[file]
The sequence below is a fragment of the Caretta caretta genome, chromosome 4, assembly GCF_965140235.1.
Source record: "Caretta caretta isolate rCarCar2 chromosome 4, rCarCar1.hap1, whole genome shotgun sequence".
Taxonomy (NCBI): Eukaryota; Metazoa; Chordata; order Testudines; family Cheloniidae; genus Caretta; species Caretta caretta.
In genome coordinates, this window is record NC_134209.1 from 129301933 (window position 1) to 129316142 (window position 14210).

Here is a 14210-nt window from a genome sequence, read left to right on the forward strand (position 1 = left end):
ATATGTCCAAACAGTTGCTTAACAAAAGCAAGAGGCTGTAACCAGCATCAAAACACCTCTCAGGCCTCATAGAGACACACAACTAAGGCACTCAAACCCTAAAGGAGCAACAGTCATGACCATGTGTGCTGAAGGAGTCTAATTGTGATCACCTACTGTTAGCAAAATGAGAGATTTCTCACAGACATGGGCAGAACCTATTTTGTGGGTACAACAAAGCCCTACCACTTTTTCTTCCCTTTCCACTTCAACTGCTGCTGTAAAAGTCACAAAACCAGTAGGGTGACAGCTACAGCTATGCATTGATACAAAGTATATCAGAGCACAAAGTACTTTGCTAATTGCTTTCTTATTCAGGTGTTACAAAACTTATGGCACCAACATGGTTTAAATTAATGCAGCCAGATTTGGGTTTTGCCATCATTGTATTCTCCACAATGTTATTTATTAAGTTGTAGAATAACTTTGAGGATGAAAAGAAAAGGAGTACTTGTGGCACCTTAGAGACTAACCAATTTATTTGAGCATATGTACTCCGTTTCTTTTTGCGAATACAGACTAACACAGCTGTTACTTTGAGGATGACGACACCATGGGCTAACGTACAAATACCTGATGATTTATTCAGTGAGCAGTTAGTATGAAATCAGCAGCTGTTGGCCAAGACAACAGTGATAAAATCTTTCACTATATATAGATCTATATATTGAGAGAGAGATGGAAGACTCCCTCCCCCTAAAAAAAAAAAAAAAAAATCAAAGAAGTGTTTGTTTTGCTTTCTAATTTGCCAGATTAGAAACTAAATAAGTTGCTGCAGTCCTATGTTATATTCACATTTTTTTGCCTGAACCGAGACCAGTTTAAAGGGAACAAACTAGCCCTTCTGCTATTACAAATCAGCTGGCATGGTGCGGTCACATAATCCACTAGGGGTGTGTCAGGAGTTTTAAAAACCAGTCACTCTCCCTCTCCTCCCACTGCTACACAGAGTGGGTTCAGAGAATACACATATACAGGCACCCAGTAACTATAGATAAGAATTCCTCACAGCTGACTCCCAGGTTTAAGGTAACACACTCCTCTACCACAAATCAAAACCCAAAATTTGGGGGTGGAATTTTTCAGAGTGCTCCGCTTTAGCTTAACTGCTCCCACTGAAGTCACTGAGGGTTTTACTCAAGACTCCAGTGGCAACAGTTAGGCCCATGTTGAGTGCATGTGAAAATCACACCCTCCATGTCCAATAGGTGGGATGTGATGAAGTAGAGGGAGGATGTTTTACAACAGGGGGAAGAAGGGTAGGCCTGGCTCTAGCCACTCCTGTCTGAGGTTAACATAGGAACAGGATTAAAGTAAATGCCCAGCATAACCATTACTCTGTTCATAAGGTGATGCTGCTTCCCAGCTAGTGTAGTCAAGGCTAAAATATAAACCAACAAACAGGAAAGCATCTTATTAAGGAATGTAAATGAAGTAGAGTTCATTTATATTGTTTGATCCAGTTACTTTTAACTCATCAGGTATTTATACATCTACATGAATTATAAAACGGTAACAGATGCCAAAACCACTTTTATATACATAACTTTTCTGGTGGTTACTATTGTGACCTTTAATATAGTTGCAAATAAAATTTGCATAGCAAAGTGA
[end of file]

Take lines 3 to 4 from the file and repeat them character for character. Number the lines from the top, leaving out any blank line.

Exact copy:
Taxonomy (NCBI): Eukaryota; Metazoa; Chordata; order Testudines; family Cheloniidae; genus Caretta; species Caretta caretta.
In genome coordinates, this window is record NC_134209.1 from 129301933 (window position 1) to 129316142 (window position 14210).